- City suspends liquor license for downtown Cape bar; owners say they want to fix problems (3/26/17)7
- Mall aboard: Future requires evolution at West Park Mall (3/24/17)24
- Legal discrimination complaint, ethics complaint filed in Scott City government (3/22/17)13
- Former Southeast softball coach sues Board of Regents; seeks damages and her job back (3/23/17)15
- Former Scott City administrator: 'I was forced to resign' (3/21/17)6
- Triplett manslaughter case set for July 2018 (3/21/17)2
- Lawmakers put prevailing wage in crosshairs; laborers object (2/12/17)10
- Chaffee district seeks bond issue for classrooms, property (3/26/17)4
- 'Construction with finesse' (3/26/17)2
- Cramped quarters: April 4 proposition aims to ease crowding in Perry County District Schools (3/23/17)4
Missouri Poverty Summit
By Linda McAnany
United Way of Central Missouri
"I woke up and realized my kids were hungry, I had holes in my floor, and my electric was shut off. I would have run away from home, but I had no car. I couldn't call a cab, because I had no phone." Kimberly knew she had to make a change in her life, but until that cold day in February 2007 she was not willing to address the real problem. "I was just trying to make it through each day."
Kimberly's story is a compelling one. You can learn more about her continuing journey out of poverty by attending the Missouri Poverty Summit scheduled for June 9th. Kimberly is one of the presenters at the one-day event to be held at the Capital Plaza Hotel in Jefferson City. The purpose of this event is to bring together communities from across the State to share strategies and build new networks to end poverty in Missouri.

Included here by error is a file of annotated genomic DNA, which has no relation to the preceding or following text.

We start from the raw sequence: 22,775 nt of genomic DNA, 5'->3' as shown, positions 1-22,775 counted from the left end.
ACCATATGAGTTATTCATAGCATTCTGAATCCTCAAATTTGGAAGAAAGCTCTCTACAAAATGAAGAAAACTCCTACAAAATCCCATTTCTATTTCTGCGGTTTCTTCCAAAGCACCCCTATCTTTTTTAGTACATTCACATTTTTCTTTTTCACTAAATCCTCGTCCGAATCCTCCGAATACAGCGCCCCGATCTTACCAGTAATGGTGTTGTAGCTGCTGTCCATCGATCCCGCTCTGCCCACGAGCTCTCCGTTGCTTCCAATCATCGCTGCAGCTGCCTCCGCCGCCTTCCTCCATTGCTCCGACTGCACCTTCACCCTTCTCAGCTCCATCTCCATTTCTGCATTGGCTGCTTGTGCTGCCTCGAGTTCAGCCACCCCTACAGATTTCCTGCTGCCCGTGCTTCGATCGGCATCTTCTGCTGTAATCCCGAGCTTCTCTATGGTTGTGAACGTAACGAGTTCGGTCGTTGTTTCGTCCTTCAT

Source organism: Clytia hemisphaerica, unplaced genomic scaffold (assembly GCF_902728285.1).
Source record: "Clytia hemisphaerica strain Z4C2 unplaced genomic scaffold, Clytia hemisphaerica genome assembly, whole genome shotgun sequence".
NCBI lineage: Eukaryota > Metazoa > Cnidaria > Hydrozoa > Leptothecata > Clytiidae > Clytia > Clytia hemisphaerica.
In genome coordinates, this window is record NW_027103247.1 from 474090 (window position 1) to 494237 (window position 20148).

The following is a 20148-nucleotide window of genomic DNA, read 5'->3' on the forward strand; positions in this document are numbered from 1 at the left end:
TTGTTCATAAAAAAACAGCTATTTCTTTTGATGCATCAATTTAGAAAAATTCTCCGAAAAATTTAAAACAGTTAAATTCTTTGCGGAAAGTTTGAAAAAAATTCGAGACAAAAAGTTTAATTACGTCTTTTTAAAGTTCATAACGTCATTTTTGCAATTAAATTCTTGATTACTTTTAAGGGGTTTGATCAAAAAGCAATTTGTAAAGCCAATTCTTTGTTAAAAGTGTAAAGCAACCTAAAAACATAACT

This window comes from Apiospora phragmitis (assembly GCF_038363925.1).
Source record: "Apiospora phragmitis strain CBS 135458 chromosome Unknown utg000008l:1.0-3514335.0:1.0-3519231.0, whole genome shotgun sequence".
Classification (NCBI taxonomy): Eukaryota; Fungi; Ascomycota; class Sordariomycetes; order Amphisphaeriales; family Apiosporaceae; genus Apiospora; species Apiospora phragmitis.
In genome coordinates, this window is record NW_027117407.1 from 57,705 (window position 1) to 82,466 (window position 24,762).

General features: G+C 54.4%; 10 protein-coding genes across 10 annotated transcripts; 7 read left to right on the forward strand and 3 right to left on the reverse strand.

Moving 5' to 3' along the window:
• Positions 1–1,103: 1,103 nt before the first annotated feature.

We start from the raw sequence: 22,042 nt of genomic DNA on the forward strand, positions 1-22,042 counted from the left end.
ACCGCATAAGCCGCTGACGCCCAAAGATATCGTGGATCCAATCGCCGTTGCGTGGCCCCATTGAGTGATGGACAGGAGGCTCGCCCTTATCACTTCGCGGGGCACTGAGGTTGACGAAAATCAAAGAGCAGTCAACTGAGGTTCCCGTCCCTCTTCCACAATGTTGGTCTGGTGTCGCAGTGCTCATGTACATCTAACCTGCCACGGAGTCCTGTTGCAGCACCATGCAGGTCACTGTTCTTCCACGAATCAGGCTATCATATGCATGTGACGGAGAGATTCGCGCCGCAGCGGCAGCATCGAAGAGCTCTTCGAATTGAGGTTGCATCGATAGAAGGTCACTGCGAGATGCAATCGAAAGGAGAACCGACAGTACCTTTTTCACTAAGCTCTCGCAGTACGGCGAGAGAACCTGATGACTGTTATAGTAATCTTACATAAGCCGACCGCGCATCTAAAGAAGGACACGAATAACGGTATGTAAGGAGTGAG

The goals (some might call them outcomes) of this Summit are simple, aggressive, and achievable over the next ten years:
|*||A group of 5000 leaders committed to ending poverty exists within Missouri communities.|
|*||A coalition of 50 organizations with a network of advocates established and committed to ending poverty.|
|*||A statewide plan to end poverty embedded and integrated with 50 Missouri communities or organizations.|
Organizers are hopeful that business leaders, educators, policy advisors and legislators throughout Missouri will join this effort and that a Poverty Commission will be appointed. This Commission could not only study the growing trends in poverty but also provide ideas for communities to follow to reverse these trends.
Missouri is rich in beauty and prosperity, in education and opportunity, in security and health, in values and vision. Yet, within our richness, lie poverty, hunger, homelessness, fear, and despair. As of March 1st, over one million Missourians participate in the food stamp program. That is one-fifth of our population!
Over 300,000 Missouri families struggle every day to meet their basic food needs. Low income families pay an average of 46% of their income just for housing and energy. Of the 781,842 Missourians who live in poverty; 263,484 of them are children.
For these reasons, Summit organizers have focused their efforts around five issues. They are Hunger, Health, Education, Housing & Energy, and Economic & Family Security. Experts in these areas will provide policy papers for attendees to discuss. The afternoon sessions will include brainstorming opportunities for participants to discuss ideas on to use grass root efforts to solve poverty issues within their communities.
June 9th is just the beginning. Regional follow-up meetings will use the ideas from the Summit to develop local plans in cities throughout the State. It is the Summit's vision: "where individuals are respected, have opportunities to reach their full potential and to participate in thriving, diverse, sustainable communities."
|It is a huge task! It will indeed take all of us....community leaders, business and government representatives, advocates, anti-poverty experts, and just plain citizens working together to eliminate poverty in Missouri.|
Kimberly is waging her own battle to escape poverty including no longer using her benefit card. This card is used at local stores for benefits such as food stamps. After making a personal commitment to live on a budget and stop using food stamps, she cut it into pieces. "At first, no longer using my EBT card made me feel scared," she said. Without the food stamp allowance, her food budget for a family of four has shrunk from $500 to $200 a month and includes lots of beans, potatoes, and rice. "The plus side," she adds "is that we have lost some weight and I am proud to be able to pay cash to the same tellers that were taking my EBT card."